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Andrew Fulford Archive Natural Law Philosophy

The God of Psalm 19

It is perhaps one of the most famous wisdom Psalms, and with good reason. Psalm 19 meditates on creation and the law, distilling their message and benefits for Israel’s choirs. However, for at least two reasons readers today may miss the wisdom of the song. Firstly, David’s brevity assumes wisdom in his audience without providing […]

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Archive Eric Parker Natural Law Nota Bene

Alsted on Natural Theology (II): On the use of the natural sciences

In the first installment of this series I left the reader with a few questions that Johann Heinrich Alsted proposes to himself in anticipation of his readers’ objections to his proposal of natural theology as a discipline. The first question has to do with the similarities and differences between natural theology and natural philosophy, or […]

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Archive Authors Civic Polity E.J. Hutchinson Nota Bene

Prosperity and Brutality

Seneca the Younger, in De brevitate vitae (“On the Shortness of Life”), claims that, as the Romans became more prosperous, they refined their public displays of violence to greater and greater degrees of brutality. He speaks in particular here of the methods of Pompey the Great. The Romans would of course continue on this path […]

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Archive Eric Parker Nota Bene

Dissertation on Puritanism and Natural Theology

Speaking of natural theology in the Reformed tradition, a friend directed me to a fairly recent dissertation on the subject by Wallace W. Marshall, entitled “Puritanism and Natural Theology.” Rarely does a dissertation threaten to upend long-standing historical narratives. Marshall’s dissertation does exactly that, adding much needed clarification to this very important issue. Marshall sets […]

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Archive Eric Parker Natural Law Philosophy

Johann Heinrich Alsted: Natural Theology in the Reformed Tradition

The works of Johann Heinrich Alsted (1588-1638) have recently been the subject of research into the nature of theology and philosophy in the Early Modern period, specifically regarding the reception of Ramist and Lullist logic (cf. Howard Hotson’s work for example). Descartes read Alsted’s Encyclopaedia and, though he thought it was a rather curious work, commended the […]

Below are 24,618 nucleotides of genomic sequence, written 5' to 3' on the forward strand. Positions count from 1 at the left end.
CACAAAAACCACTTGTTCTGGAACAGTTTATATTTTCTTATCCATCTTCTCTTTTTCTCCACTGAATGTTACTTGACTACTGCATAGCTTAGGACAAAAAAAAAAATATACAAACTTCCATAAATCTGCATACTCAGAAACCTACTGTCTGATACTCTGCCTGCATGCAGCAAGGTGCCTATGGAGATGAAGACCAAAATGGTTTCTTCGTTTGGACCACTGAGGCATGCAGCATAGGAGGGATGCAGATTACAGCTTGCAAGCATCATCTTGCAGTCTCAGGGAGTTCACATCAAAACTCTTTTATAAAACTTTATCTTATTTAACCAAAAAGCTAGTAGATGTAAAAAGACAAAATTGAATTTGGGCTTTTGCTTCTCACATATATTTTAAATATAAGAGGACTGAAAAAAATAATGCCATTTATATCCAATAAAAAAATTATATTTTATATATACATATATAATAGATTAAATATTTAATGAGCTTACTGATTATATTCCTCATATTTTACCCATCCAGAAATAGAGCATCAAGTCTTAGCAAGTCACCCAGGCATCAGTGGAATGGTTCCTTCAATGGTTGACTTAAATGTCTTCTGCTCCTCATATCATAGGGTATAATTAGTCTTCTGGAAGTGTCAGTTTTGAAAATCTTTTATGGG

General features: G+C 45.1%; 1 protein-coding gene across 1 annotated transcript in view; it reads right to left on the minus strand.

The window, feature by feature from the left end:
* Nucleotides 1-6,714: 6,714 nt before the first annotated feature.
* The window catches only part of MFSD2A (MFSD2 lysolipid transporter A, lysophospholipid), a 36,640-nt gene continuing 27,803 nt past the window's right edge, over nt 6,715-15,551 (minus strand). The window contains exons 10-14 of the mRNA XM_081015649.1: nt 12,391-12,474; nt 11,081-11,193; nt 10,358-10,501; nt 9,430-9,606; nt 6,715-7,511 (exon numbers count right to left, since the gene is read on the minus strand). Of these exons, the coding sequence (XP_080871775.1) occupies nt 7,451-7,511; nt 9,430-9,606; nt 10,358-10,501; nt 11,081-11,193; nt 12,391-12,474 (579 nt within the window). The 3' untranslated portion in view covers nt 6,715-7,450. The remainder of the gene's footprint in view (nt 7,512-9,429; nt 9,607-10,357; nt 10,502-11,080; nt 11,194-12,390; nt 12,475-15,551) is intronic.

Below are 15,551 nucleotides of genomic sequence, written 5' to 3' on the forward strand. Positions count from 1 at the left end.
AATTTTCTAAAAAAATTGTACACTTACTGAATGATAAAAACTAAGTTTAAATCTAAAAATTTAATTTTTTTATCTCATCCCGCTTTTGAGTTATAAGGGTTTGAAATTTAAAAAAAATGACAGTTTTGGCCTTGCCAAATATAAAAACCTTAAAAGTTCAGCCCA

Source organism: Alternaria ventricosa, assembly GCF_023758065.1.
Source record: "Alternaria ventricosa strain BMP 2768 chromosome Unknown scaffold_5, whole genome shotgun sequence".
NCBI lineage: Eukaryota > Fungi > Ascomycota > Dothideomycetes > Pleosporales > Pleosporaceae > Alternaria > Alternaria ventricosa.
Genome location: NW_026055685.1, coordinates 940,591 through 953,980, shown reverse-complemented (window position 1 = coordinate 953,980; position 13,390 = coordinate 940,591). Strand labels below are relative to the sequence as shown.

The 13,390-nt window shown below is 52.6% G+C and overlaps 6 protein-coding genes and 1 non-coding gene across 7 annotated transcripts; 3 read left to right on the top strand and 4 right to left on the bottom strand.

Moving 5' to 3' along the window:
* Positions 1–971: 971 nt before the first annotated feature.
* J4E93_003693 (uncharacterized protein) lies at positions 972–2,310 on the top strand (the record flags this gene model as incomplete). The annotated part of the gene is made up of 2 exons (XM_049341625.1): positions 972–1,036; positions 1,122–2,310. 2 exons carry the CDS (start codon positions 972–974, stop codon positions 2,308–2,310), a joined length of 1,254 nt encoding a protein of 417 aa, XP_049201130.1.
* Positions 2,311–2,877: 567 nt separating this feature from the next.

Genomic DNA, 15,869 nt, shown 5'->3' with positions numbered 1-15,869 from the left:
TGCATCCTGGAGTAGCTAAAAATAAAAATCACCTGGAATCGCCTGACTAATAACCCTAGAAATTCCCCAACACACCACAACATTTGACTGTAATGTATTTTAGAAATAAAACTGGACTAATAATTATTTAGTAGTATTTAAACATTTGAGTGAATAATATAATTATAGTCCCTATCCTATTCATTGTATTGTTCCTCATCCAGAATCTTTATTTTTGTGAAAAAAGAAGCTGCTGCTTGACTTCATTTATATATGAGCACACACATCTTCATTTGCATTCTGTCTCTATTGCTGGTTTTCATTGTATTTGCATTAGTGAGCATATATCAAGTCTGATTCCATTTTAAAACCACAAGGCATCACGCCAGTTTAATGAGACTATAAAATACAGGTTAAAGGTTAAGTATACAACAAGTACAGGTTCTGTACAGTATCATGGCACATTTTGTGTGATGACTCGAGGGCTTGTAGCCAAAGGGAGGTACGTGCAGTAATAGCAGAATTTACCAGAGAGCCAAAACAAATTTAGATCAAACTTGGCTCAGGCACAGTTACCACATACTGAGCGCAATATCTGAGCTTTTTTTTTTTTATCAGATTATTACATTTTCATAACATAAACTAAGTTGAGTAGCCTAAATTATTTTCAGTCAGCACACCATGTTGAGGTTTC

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Archive Eric Parker Philosophy Reformed Irenicism

Know Thyself: Wolfgang Musculus and the Delphic Oracle

References to the phrase γνῶθι σεαυτὸν (know thyself) etched in stone on the Temple of Apollo at Delphi have for centuries abounded in Western literature, perhaps most significantly in the works of Plato. This phrase was also frequently cited by Protestants during and after the Reformation. A simple search of the various phrases γνῶθι σεαυτὸν, […]

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Archive Authors E.J. Hutchinson Reformed Irenicism

“What Is the Best Method for Studying Theology?” (Part 6)

Here is the last installment of Chytraeus’ lengthy answer to the question, “What is the best method for studying theology?” Chytraeus recommends a very broad education for the student of theology–what we have here is a good instance of Reformational humanism, the kind of thing that really ought to be recovered for the present. He […]

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Archive Nota Bene Steven Wedgeworth

How to Write a Philosophy Paper

Professor James Lenman of the University of Sheffield offers some helpful thoughts on how to write a contemporary philosophy paper. Many of them work just as well for academic theology. Here are a few highlights: Whenever in any doubt as to what to say about X, say, apropos of nothing in particular and without explanation, […]

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Archive Nota Bene Philosophy Steven Wedgeworth

Allan Bloom and the American Mind

Patrick Deneen gives Allan Bloom’s classic The Closing of the American Mind a mixed review over at The Imaginative Conservative. He says that Professor Bloom was correct to critique relativism and its projected dominance among the American educational system, but Dr. Deneen believes that Prof. Bloom’s rejection of multiculturalism, or really culture in general, was a mistake, […]

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Archive Nota Bene Steven Wedgeworth

Metaphysics Before Science

Towards the beginning of the Phaedrus, in one of his many entertaining rabbit-trails, Socrates explains why it is that he doesn’t much care to prove or disprove the ancient myths. He hints that they are likely untrue, but his focus is fixed upon more pressing matters: Phaedr. I have never noticed it; but I beseech you […]